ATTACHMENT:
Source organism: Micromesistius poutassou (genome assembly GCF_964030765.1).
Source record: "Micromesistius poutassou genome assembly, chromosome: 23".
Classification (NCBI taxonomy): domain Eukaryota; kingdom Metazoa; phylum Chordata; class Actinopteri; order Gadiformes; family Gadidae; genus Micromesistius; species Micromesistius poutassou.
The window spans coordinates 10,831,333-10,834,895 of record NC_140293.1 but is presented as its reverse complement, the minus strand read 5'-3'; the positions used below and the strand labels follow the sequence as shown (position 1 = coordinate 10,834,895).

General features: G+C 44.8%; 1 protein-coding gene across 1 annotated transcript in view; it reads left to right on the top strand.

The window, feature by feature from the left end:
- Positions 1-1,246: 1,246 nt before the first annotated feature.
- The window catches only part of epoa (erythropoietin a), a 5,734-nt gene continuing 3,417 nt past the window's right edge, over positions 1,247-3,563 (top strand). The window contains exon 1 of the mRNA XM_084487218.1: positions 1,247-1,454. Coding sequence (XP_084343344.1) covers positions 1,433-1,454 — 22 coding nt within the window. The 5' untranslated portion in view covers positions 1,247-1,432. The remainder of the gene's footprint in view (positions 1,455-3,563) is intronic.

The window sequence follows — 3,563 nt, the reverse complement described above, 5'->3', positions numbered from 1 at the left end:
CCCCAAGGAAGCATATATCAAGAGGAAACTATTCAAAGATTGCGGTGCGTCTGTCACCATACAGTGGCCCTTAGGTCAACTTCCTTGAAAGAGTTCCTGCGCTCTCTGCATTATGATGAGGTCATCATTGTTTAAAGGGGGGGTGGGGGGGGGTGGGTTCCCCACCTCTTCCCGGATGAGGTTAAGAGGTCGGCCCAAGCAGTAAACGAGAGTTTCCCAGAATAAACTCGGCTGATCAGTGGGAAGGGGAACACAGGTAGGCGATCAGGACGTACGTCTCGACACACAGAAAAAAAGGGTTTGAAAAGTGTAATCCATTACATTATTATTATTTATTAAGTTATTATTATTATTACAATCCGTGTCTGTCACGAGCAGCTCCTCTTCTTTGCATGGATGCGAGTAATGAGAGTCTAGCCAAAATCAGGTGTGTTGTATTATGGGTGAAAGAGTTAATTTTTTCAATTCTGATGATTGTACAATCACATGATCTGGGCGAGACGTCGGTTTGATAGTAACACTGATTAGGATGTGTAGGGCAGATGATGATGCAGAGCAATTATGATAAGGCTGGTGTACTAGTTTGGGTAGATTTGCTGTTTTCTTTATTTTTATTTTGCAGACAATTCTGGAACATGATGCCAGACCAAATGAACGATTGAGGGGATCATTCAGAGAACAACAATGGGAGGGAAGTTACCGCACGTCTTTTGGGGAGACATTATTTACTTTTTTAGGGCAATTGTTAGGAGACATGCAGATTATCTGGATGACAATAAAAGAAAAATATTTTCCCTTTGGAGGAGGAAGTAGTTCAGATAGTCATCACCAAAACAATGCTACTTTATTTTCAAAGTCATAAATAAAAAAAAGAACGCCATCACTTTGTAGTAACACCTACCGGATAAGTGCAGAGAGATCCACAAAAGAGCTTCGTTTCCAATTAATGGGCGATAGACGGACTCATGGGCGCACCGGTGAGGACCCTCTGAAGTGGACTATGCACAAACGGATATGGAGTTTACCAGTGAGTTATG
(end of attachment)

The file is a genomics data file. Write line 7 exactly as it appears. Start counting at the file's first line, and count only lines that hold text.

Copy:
- Positions 1-1,246: 1,246 nt before the first annotated feature.